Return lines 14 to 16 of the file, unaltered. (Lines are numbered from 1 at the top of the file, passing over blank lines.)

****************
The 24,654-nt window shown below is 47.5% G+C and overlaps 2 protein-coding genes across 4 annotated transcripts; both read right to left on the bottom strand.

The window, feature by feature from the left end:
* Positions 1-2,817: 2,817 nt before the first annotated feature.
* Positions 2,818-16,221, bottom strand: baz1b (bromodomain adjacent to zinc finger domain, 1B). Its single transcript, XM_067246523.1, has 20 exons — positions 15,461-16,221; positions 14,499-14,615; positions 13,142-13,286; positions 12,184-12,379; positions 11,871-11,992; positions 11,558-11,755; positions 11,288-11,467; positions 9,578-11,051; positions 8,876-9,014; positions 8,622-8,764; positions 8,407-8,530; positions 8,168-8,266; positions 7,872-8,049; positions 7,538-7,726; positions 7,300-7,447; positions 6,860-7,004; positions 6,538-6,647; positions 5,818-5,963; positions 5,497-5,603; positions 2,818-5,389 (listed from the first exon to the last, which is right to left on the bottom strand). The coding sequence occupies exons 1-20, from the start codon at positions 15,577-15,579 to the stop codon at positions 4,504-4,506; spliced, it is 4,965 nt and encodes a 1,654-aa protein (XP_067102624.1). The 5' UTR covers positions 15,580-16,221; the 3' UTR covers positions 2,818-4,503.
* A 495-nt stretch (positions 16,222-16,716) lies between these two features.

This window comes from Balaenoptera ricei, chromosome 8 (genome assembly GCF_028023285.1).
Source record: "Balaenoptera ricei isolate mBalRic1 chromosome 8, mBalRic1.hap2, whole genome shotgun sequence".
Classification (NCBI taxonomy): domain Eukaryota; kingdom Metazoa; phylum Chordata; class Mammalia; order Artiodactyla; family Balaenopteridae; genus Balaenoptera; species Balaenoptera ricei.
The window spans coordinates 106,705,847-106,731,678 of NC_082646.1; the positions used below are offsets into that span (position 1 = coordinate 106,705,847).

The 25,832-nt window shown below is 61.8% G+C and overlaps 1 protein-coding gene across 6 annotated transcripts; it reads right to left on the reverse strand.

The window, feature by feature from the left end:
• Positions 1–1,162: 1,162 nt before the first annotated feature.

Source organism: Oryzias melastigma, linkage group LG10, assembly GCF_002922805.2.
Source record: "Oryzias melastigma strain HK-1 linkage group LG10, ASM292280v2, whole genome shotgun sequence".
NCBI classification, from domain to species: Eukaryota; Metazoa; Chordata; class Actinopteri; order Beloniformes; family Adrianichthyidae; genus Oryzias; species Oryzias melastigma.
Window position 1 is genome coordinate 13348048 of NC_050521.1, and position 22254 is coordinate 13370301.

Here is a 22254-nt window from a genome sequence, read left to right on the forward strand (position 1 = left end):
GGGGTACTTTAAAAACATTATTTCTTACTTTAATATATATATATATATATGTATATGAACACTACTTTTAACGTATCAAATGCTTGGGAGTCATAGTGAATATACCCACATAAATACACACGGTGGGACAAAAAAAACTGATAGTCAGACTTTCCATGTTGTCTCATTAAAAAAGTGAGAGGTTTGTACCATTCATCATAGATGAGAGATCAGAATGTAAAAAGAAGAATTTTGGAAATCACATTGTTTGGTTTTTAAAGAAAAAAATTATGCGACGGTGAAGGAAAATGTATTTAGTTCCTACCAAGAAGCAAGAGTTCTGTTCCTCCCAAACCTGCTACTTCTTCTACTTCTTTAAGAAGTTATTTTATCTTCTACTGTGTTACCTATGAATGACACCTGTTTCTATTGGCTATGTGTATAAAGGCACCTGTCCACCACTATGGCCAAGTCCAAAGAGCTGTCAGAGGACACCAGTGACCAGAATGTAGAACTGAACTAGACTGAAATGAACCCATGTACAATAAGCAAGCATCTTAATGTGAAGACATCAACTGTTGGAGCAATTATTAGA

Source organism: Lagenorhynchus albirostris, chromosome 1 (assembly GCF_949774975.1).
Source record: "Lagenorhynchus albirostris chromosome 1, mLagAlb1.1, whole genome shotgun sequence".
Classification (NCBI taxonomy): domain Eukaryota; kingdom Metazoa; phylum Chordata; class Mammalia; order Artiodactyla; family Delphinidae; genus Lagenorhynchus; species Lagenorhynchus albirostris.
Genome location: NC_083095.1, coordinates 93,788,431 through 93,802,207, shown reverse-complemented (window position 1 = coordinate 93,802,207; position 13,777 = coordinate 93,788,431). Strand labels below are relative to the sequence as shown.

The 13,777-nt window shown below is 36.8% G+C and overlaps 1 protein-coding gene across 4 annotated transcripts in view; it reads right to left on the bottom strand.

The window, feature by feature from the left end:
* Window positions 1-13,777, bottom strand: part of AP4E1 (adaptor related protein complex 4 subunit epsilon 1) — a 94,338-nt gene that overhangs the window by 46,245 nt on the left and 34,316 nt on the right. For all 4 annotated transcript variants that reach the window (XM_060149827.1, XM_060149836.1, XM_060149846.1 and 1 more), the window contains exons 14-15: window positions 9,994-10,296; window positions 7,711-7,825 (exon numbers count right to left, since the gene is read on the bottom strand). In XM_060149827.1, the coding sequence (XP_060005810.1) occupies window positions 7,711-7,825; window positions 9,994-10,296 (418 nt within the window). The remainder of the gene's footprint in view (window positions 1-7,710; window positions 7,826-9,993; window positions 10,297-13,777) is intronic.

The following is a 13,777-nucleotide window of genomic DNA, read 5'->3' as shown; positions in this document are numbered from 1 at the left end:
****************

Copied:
Source record: "Oryzias melastigma strain HK-1 linkage group LG10, ASM292280v2, whole genome shotgun sequence".
NCBI classification, from domain to species: Eukaryota; Metazoa; Chordata; class Actinopteri; order Beloniformes; family Adrianichthyidae; genus Oryzias; species Oryzias melastigma.
Window position 1 is genome coordinate 13348048 of NC_050521.1, and position 22254 is coordinate 13370301.